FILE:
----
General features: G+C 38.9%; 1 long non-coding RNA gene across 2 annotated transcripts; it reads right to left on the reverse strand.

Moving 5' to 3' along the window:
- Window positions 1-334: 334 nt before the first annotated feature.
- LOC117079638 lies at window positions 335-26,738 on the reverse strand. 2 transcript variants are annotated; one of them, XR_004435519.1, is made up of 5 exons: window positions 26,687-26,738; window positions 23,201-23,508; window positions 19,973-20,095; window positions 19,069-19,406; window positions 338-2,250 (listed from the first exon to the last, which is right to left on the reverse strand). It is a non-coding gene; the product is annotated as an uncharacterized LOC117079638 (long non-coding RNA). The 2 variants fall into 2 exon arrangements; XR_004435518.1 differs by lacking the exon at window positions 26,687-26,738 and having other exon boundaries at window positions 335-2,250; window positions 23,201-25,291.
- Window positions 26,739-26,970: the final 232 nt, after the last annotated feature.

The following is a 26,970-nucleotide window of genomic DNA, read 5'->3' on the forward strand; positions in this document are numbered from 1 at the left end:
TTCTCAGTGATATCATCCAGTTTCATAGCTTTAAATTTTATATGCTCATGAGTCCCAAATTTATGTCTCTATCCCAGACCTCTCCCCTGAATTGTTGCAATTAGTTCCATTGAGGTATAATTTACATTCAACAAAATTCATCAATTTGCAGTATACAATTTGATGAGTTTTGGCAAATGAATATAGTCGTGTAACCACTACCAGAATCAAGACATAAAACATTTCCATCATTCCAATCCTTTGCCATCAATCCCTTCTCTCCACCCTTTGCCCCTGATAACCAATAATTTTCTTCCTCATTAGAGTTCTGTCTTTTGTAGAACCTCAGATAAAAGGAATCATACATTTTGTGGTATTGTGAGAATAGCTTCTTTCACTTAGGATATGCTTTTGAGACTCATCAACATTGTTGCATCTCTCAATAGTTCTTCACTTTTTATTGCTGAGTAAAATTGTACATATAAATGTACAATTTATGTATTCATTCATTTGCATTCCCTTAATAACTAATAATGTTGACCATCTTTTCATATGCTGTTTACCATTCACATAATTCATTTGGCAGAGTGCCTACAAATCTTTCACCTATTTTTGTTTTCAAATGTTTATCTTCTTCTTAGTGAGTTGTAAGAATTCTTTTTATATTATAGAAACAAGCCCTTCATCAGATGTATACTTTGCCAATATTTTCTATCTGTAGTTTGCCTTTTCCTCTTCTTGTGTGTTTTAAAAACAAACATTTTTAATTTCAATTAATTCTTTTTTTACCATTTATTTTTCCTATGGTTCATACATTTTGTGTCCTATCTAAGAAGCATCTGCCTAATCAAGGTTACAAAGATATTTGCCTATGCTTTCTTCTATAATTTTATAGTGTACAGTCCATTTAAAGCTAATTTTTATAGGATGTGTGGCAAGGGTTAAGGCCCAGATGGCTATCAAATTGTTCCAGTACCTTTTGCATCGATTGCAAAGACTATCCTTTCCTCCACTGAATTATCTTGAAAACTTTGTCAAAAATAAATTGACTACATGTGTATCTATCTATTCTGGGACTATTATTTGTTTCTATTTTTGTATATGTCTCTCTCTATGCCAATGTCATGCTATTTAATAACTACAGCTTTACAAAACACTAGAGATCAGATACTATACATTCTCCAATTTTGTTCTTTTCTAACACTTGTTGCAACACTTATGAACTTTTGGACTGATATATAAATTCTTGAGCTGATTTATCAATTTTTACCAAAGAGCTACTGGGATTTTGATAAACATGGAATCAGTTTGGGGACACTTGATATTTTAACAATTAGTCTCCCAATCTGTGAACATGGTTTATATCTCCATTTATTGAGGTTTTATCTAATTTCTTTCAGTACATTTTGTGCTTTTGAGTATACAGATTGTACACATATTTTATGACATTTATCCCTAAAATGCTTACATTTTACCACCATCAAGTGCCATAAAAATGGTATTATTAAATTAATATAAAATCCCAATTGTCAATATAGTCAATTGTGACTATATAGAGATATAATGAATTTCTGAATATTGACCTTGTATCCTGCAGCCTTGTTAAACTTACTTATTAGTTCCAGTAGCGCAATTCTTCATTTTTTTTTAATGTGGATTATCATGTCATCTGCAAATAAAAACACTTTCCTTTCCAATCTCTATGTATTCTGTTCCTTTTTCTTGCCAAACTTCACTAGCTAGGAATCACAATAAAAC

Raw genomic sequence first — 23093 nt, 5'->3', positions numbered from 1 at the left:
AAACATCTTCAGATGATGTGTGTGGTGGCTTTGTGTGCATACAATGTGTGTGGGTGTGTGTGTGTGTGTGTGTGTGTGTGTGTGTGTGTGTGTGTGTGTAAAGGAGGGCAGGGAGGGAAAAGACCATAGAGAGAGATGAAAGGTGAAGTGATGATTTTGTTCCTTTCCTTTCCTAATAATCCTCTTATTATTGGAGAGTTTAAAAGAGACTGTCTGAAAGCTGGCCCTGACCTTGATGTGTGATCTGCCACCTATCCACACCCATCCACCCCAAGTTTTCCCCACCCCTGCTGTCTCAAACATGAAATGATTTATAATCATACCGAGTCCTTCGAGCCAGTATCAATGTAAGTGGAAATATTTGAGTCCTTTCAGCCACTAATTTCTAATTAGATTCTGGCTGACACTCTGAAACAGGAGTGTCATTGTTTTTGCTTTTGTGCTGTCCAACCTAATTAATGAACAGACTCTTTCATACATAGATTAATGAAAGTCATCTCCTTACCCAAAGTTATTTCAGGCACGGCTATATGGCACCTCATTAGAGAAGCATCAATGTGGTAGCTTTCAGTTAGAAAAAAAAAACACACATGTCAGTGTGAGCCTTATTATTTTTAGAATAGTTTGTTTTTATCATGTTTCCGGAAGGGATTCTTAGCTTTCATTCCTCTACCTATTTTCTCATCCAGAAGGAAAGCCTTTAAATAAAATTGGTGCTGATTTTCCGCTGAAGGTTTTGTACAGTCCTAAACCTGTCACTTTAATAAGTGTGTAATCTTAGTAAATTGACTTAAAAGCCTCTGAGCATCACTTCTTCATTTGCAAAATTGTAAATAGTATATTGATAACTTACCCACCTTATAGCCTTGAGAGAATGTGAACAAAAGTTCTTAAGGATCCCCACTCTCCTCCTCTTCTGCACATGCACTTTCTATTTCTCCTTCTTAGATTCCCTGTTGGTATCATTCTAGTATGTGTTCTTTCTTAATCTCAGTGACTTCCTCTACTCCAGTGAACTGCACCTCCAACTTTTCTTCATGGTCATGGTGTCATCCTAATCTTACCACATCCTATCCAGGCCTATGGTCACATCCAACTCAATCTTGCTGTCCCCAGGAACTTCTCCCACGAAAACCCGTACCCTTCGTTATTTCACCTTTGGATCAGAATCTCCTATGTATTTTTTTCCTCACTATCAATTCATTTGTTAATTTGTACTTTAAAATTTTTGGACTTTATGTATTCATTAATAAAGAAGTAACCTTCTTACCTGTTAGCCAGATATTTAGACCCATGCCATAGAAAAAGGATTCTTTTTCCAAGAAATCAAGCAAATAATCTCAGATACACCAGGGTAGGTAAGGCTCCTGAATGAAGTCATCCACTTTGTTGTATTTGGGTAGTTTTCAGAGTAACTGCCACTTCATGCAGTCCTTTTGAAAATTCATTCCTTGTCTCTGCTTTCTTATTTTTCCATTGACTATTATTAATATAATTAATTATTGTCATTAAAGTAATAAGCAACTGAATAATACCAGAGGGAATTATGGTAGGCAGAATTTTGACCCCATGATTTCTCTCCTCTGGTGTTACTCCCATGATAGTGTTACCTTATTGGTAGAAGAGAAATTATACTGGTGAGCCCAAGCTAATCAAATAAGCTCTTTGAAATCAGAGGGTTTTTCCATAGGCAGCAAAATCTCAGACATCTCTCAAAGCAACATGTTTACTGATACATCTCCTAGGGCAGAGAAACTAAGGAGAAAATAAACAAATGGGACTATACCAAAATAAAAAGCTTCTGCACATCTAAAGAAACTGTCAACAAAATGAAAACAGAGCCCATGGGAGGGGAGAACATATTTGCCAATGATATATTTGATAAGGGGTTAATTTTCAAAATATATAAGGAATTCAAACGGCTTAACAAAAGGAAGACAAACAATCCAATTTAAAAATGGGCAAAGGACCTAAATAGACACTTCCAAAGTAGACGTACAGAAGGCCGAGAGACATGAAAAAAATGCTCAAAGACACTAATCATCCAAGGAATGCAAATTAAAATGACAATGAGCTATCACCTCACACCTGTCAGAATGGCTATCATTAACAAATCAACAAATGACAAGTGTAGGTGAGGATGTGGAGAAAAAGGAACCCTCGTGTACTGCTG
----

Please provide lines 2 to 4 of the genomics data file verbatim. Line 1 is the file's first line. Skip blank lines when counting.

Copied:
Moving 5' to 3' along the window:
- Window positions 1-334: 334 nt before the first annotated feature.
- LOC117079638 lies at window positions 335-26,738 on the reverse strand. 2 transcript variants are annotated; one of them, XR_004435519.1, is made up of 5 exons: window positions 26,687-26,738; window positions 23,201-23,508; window positions 19,973-20,095; window positions 19,069-19,406; window positions 338-2,250 (listed from the first exon to the last, which is right to left on the reverse strand). It is a non-coding gene; the product is annotated as an uncharacterized LOC117079638 (long non-coding RNA). The 2 variants fall into 2 exon arrangements; XR_004435518.1 differs by lacking the exon at window positions 26,687-26,738 and having other exon boundaries at window positions 335-2,250; window positions 23,201-25,291.